With investors continuous forage into the continent, the World Bank’s bi- annual analysis of the issues shaping Africa’s economic prospects, Africa’s Pulse report, expects Foreign Direct Investment (FDI) inflows to Africa to hit $31 billion in 2012 and $48.7 billion by 2014.
It predicted a 4.8 per cent growth rate for sub-Saharan Africa by the end of 2012 but cautioned countries to be prudent in spending their resources wisely and to focus on public investment.
Shantayanan Devarajan, the World Bank’s chief Africa economist said, “Resource-rich African countries have to make the conscious choice to invest in better health, education and jobs, and less poverty for their people because it will not happen automatically when countries strike it rich.”
The global financial institution its report released yesterday also predicted that Africa’s largest oil producer, Nigeria, could keep supplying at the 2011 levels for another 41 years while Angola, the second largest producer in the continent has about 21 years at current production levels before its reserves would be exhausted.
The World Bank believes Africa is still on track despite global economic setbacks. It says growth in sub-Saharan Africa, apart from South Africa, will rise to six per cent in 2012. Countries such as Mozambique, home to some of the world’s biggest untapped natural gas reserves, and mineral rich cum iron-ore exporting Sierra Leone are expected to perform strongly.
“A third of African countries will grow at or above six per cent with some of the fastest growing ones buoyed by new mineral exports such as iron ore in Sierra Leone, uranium and oil in Niger, and by factors such as the return to peace in Cote d’Ivoire, as well as strong growth in countries such as Ethiopia,” World Bank Vice-President for Africa, Mukhtar Diop.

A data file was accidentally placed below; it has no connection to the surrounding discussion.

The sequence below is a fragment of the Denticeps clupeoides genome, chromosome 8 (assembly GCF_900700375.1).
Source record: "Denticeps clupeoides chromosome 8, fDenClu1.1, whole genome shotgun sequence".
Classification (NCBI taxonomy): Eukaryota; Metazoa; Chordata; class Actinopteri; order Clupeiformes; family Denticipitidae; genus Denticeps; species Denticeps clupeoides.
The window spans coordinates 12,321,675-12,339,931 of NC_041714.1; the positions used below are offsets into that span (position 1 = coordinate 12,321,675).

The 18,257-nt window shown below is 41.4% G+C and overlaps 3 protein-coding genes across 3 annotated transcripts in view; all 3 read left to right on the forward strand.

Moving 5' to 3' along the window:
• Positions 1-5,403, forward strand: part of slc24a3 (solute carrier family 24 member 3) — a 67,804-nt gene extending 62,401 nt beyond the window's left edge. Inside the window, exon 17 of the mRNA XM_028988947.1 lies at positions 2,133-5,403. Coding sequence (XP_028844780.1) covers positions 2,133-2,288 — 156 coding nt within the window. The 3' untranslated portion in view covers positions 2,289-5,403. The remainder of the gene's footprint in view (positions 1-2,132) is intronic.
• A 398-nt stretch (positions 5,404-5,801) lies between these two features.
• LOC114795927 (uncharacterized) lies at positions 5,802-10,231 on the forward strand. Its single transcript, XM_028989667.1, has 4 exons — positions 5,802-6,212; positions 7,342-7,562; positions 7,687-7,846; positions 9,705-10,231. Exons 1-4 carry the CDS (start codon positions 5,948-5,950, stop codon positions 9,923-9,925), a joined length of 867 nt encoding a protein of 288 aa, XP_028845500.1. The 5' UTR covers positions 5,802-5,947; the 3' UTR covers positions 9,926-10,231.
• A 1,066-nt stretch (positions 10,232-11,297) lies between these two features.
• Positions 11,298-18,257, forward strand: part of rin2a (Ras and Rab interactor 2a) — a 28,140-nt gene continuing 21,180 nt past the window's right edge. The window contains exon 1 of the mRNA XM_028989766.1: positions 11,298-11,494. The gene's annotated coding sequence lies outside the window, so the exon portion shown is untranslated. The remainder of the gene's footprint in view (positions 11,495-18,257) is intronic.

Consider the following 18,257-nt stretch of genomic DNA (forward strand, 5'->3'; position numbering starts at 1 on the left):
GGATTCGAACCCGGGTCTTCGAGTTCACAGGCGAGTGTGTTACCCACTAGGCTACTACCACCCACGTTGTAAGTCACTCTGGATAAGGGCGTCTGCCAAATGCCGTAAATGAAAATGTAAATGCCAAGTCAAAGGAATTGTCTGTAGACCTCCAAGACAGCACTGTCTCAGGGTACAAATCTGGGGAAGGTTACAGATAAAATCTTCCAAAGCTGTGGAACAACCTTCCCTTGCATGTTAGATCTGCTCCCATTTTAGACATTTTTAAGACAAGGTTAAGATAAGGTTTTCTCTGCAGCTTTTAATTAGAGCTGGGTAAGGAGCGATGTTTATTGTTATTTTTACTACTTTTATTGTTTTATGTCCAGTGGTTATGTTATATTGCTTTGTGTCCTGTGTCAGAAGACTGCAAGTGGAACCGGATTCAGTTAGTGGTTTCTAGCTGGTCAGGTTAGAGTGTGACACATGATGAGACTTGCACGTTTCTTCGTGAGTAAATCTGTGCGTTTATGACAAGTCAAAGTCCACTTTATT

The report indicated that although African exports rebounded in the first quarter of 2012, at an annualised pace of 32 percent, up from 11 percent 2011; the continent is still vulnerable to the recent cases of market volatility occasioned by crisis from the Euro area and the growth slowdown that is occurring in China, which had remained an important market for Africa’s mineral exporters.
Should China not succeed in engineering a soft landing, “demand for and prices of major metals and minerals could decline significantly,” it stated.
The international financial institution stated in the report that , 22 of Africa’s 48 countries have officially achieved middle-income status, while another 10 could reach middle-income status by 2025 if current growth trends persist.
While ascribing high commodity prices and an increase in exports from countries that have made mineral discoveries as the major source of growth in the continent in 2012, the report says new discoveries of oil, gas, and other minerals in the continent would continue to generate a wave of significant mineral wealth in the region.
It also noted that child mortality and poverty rates in the continent has declined faster than one percentage point a year and for the first time, between 2005 and 2008, but cautioned that recent spikes in food and grain prices had become worrisome given that Africa’s Sahel region was already suffering from higher food prices, high rates of malnutrition and persistent crisis and insecurity.